February 8, 2004 · Filed Under Mariners · Comments Off on  

I started to write a long post today that never came about (more on this later). My basic point, presented here without the backup etc. that I was putting together, was that baseball teams seem to have divided themselves into two camps:

*Teams that want to win, but have limits on how they can achieve that and

*Teams that have another priority but wouldn’t mind winning.

The Mariners, I was going to argue, are the best team of the second group. They’re willing to invest a lot, they have a productive farm system and a major league team that while possibly competitive in a division with three good 80-90 win teams, and they play in a lovely new stadium I like to go see games at (which is not to say that I don’t have quibbles with it). But their priority list goes:

1. Definately make money

2. Field a friendly team of character guys

2. Win

Other teams do this a little differently. The Blue Jays, for instance, it’d be more like

“Win as many games as we can given our budget and our plan to be ready to compete when the Yankees and Red Sox fall over exhausted”

It’s a fine difference. The A’s may win just as many games as the M’s, but I don’t doubt that if Beane had to sell his family to Brian Sabean to get Barry Bonds playing left field, he’d do it.

Fortunately for us, they’ve so far decided that the way to make money is to put butts in seats and keep the team resonably competitive within the division. What I worry about is what happens if the team wobbles. What if Boone joins his brother on the out-for-the-season list, or Ichiro breaks his arm somehow, and the team drops below .500?

If the fans leave and the team starts to look at breaking even instead of making obscene amounts of money, I can see them punting entirely. They’ve been paying into the revenue sharing fund for years (which is morally wrong, but don’t get me started on that) and that has to rankle every one of the owners. If they can field a team for $25m, get half the fans plus an extra $40m in revenue-sharing money, I don’t doubt they’d be down to flipping a coin to make the decision.

Soo, now my off-topic rant on why I didn’t get around to writing a long, long essay on the relative priorities and goal-setting of different franchises:

You may be wondering why I haven’t posted since Friday when I’m a pretty regular bet to post something about something daily. Let me tell you, Dear Readers. I blame Creative Labs and the wonder of modern technology. I finally replaced my old and on-its-last-legs monitor* with a new one and finally got a new graphics card to replace my dying graphics card**, so I decided it would be a good time to update my drivers so I could play Halo when I’m not writing columns about baseball and then deleting them (folks, if you think the Breaking Balls columns are kind of weak sometimes, I’d like to say in my defense that is never for lack of trying). So!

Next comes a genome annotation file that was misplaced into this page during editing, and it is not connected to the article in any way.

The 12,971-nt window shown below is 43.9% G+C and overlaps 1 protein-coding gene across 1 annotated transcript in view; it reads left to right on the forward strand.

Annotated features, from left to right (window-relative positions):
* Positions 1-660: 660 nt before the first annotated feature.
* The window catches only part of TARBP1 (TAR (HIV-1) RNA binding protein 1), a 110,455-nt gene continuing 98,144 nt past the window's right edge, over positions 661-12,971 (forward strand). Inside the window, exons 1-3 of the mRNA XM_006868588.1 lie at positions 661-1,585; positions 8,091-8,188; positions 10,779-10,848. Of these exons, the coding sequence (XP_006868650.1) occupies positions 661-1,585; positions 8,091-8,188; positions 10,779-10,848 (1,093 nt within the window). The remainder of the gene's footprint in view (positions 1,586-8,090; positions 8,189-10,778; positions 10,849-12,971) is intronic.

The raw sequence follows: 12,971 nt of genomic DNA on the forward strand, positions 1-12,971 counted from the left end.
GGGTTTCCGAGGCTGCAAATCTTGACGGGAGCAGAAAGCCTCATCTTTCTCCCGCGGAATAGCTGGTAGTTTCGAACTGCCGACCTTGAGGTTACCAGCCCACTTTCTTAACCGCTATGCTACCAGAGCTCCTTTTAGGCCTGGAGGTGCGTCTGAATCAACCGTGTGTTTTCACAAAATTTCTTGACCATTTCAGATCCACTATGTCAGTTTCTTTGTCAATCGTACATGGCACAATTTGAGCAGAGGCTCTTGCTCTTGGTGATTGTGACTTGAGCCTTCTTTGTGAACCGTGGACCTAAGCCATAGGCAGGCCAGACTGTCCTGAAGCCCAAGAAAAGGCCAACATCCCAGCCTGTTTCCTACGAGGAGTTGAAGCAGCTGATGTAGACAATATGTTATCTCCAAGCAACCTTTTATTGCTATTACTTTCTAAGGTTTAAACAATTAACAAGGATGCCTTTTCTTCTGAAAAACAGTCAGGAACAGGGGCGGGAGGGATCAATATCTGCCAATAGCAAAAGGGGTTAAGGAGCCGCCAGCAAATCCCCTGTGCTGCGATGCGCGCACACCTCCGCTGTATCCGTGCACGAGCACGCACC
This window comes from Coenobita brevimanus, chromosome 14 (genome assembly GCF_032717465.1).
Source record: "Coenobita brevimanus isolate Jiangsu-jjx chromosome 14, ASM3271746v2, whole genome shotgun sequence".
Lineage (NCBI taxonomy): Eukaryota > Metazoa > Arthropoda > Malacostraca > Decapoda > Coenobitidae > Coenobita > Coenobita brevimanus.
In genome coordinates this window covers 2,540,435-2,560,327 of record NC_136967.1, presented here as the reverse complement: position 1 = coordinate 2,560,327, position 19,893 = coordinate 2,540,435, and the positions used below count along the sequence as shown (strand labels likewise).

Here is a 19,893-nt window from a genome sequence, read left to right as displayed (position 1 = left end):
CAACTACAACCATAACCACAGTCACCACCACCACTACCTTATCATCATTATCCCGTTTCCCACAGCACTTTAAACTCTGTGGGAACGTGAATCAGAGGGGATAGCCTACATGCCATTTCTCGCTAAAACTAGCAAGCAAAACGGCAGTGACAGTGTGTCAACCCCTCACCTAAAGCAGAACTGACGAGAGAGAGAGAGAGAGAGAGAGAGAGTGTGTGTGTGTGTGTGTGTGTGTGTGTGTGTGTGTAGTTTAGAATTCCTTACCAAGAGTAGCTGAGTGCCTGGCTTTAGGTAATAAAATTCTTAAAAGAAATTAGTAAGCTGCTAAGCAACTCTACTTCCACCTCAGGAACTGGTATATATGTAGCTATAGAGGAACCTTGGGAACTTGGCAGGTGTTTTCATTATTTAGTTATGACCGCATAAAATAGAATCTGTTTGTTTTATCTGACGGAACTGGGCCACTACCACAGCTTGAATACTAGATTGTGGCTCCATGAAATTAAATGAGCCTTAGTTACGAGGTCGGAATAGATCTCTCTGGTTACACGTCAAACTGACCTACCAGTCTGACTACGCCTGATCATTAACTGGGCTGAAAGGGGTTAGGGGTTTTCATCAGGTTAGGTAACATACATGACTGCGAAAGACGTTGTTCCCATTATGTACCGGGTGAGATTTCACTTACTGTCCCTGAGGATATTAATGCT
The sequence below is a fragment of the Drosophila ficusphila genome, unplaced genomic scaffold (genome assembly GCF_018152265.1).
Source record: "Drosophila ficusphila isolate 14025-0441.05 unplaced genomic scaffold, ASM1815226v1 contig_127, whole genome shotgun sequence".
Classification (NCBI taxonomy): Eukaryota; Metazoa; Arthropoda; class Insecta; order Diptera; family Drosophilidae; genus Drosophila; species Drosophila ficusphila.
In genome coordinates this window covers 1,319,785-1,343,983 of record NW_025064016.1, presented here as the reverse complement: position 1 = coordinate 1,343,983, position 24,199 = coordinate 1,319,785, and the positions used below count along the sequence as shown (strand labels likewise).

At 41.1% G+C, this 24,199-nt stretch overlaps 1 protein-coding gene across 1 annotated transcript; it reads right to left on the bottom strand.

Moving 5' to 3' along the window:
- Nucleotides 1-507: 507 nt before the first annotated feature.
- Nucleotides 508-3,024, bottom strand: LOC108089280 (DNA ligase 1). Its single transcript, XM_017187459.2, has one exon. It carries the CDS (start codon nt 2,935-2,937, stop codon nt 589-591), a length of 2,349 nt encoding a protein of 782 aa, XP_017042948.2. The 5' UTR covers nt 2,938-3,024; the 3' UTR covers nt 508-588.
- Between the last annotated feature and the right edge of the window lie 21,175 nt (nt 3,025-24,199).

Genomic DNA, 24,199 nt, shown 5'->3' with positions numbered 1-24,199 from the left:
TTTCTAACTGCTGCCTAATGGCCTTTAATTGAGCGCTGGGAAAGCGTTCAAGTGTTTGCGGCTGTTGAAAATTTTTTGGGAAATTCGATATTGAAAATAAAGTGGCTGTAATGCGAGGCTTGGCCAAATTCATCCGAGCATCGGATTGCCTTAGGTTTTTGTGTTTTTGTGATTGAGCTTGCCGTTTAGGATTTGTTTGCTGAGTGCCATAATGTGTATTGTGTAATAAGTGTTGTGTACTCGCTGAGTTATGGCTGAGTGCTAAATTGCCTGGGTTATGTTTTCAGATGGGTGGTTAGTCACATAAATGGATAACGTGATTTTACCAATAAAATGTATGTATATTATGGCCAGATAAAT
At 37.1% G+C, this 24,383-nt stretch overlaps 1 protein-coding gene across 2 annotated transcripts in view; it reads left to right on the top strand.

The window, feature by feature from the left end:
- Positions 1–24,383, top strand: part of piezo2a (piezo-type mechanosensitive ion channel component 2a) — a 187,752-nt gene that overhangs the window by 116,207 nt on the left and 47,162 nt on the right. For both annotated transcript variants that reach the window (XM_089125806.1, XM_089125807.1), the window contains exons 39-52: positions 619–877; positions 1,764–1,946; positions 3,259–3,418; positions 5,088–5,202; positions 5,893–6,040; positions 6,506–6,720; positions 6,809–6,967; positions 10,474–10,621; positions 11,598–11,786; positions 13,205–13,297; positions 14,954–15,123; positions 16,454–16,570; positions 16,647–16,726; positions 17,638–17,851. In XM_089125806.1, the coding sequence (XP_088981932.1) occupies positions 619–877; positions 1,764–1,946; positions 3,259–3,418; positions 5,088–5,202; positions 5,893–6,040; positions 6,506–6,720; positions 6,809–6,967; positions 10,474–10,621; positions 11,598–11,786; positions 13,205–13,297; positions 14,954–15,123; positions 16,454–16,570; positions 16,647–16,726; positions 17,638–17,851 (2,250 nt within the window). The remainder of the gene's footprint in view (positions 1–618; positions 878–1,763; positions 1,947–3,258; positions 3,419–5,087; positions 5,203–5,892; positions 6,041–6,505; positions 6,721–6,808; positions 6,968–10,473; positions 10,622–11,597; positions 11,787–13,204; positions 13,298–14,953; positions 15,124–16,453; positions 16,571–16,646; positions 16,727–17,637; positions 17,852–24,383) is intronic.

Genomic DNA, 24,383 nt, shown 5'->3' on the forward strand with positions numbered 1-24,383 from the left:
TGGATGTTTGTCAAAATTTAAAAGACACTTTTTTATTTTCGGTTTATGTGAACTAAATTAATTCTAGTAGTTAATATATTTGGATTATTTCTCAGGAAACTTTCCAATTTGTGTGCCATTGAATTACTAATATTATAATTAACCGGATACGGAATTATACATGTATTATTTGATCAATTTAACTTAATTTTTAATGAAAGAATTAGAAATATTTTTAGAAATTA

* flash new motherboard BIOS, no problem, ASUS’s utility worked perfectly

* get the lastest Radeon drivers: no problem, install worked perfectly

* install monitor driver, smooth sailing still

Looks great. Halo runs like crap.

* find update for Halo, install, works fine.

Halo’s performance notes suggest upgrading sound drivers. That seems perfectly reasonable, right? Year-old drivers…

* run Creative Labs update for the Sound Blaster Live!

Meltdown of epic scope. Bombs in the middle of the driver install, blue screen of death (which I think I’ve seen maybe ten times since I installed XP when it came out, which (on another side note) makes previous MS operating systems look like TandyDOS). System comes back up, runs slow as Olerud. Can’t get anything working. Attempts to remove the half-installed drivers failed. Attempts to re-install drivers fail. Nothing worked and it took 20 minutes to not work.

I’ve been working on machines since I figured out the workaround for the broken ‘D’ key on my dad’s Heathkit H-19 (a build-it-yourself clone of the Zenith 80, if I remember). I’ve tweaked autoexec.bat and config.sys to squeeze enough base memory to run Wing Commander, and I’ve led expeditions deep into the wilds of the Windows registry. I’m not banging on the case with a rock or anything, and this disaster took me over a day of my weekend to get past.

Now Halo just sounds like crap. The sounds all pop and clip, and I have no idea what I do now.

Microsoft, and I’m entirely serious when I write this, should have some kind of health-department-like inspection rating for vendors so we can track how bad some of these people are. Or, and I’m okay with this too, they should hire goons to beat the stuffing out of people who do stuff like this and make their OS look bad.

* I bought a pair of 17″ Mitsubishi Diamond Pro 87TXM monitors at Boeing Surplus (which rules) a couple years ago for not much money ($150 each?). Your standard monitor does have a life-span: after three, four years of use they start to get fuzzy, or dim, or off-color. So these were super-good monitors but from the date on the back I could see they were barely three years old… got three years out of them. Everyone else there (not that this is even remotely relevant) was snapping up Viewsonics for the same price that were 5 years old. Boeing Surplus, folks. If you’ve got an eye for value, man, that place is cool.

** It had a fan on it that made awful grinding noises sometimes and was having trouble moving as much air as you’d like from a cooling fan